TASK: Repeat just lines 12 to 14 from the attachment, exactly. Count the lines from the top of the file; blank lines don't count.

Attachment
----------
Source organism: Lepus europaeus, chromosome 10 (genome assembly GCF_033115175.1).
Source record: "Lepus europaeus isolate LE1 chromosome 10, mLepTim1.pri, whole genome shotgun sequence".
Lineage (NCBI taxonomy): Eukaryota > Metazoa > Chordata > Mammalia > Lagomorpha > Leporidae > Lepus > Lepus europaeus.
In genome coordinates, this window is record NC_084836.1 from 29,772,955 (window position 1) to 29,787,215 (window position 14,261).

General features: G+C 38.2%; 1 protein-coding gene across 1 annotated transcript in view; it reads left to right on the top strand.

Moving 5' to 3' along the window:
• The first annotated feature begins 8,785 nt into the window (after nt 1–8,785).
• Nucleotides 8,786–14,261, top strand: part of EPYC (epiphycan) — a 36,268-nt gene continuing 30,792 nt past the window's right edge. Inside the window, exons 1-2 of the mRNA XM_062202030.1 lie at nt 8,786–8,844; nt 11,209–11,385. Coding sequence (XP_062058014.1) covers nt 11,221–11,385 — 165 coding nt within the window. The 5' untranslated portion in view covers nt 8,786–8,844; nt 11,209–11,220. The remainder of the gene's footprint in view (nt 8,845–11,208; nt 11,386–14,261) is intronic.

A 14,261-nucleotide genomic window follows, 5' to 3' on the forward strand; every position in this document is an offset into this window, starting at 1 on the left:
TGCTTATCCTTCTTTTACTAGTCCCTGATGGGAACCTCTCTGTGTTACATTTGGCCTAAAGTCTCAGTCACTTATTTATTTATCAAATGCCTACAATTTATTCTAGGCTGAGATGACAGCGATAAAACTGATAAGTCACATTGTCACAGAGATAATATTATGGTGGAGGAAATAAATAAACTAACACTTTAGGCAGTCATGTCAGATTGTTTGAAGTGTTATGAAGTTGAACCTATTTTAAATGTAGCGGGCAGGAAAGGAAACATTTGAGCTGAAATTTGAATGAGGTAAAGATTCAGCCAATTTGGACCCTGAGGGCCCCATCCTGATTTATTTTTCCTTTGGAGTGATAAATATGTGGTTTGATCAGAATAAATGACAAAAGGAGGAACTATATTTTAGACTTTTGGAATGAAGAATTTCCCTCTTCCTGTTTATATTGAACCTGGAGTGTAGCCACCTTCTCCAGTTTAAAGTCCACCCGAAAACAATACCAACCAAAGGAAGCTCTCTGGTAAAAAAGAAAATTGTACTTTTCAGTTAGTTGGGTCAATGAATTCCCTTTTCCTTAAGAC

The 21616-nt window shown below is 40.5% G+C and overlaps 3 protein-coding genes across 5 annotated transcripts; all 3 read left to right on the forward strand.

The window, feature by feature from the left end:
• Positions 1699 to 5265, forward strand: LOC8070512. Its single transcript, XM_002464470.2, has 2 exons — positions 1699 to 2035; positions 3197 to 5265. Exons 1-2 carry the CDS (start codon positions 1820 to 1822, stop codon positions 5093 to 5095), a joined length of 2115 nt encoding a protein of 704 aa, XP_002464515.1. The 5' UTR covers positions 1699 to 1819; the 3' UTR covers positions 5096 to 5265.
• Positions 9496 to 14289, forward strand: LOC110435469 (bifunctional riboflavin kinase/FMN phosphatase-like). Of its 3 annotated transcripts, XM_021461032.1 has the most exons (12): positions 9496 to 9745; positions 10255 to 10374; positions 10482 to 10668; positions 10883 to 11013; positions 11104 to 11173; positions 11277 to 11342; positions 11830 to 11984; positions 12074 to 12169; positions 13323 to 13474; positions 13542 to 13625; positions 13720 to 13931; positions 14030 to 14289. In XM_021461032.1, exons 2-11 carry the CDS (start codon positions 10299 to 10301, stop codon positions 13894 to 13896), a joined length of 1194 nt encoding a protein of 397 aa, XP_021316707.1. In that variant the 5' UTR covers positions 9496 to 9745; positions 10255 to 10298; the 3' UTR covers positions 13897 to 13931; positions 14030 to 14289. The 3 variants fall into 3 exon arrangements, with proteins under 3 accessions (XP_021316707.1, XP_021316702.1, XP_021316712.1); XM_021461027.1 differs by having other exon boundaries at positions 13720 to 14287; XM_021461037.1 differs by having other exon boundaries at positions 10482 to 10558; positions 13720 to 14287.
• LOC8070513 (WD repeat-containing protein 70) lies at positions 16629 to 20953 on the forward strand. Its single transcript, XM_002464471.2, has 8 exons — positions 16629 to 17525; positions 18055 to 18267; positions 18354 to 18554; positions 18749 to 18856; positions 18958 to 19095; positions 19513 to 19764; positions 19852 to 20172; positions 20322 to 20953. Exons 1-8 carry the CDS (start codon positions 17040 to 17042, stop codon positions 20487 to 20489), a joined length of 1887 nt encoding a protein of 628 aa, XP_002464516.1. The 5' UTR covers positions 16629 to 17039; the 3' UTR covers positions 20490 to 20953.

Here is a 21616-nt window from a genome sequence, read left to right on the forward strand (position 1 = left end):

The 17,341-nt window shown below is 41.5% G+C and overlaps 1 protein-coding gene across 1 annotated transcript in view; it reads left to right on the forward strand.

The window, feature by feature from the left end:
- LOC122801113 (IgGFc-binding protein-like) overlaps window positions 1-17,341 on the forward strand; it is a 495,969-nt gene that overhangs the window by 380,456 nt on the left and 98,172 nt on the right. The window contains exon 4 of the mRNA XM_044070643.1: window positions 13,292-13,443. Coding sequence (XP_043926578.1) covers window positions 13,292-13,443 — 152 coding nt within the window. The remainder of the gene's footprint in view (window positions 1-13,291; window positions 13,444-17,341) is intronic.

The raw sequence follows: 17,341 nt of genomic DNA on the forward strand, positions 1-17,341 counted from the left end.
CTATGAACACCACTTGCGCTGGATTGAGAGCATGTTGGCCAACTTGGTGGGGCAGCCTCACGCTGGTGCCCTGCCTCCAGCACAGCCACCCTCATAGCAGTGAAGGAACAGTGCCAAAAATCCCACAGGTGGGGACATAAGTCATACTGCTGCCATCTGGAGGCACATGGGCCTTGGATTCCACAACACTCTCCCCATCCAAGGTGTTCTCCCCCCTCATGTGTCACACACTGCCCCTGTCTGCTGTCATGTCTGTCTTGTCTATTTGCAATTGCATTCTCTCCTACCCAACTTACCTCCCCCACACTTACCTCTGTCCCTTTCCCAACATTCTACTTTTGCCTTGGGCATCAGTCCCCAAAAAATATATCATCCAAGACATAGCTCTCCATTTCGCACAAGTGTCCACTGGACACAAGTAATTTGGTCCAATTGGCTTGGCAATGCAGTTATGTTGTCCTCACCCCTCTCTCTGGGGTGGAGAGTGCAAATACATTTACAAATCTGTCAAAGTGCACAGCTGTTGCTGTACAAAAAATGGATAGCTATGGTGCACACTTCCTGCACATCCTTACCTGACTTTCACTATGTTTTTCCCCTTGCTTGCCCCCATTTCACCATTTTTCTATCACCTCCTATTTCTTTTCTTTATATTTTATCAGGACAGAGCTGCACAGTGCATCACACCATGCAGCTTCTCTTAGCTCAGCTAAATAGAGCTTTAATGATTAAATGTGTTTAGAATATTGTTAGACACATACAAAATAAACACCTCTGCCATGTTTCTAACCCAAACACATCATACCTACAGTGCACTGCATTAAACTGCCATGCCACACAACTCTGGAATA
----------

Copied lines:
The window, feature by feature from the left end:
• Positions 1699 to 5265, forward strand: LOC8070512. Its single transcript, XM_002464470.2, has 2 exons — positions 1699 to 2035; positions 3197 to 5265. Exons 1-2 carry the CDS (start codon positions 1820 to 1822, stop codon positions 5093 to 5095), a joined length of 2115 nt encoding a protein of 704 aa, XP_002464515.1. The 5' UTR covers positions 1699 to 1819; the 3' UTR covers positions 5096 to 5265.
• Positions 9496 to 14289, forward strand: LOC110435469 (bifunctional riboflavin kinase/FMN phosphatase-like). Of its 3 annotated transcripts, XM_021461032.1 has the most exons (12): positions 9496 to 9745; positions 10255 to 10374; positions 10482 to 10668; positions 10883 to 11013; positions 11104 to 11173; positions 11277 to 11342; positions 11830 to 11984; positions 12074 to 12169; positions 13323 to 13474; positions 13542 to 13625; positions 13720 to 13931; positions 14030 to 14289. In XM_021461032.1, exons 2-11 carry the CDS (start codon positions 10299 to 10301, stop codon positions 13894 to 13896), a joined length of 1194 nt encoding a protein of 397 aa, XP_021316707.1. In that variant the 5' UTR covers positions 9496 to 9745; positions 10255 to 10298; the 3' UTR covers positions 13897 to 13931; positions 14030 to 14289. The 3 variants fall into 3 exon arrangements, with proteins under 3 accessions (XP_021316707.1, XP_021316702.1, XP_021316712.1); XM_021461027.1 differs by having other exon boundaries at positions 13720 to 14287; XM_021461037.1 differs by having other exon boundaries at positions 10482 to 10558; positions 13720 to 14287.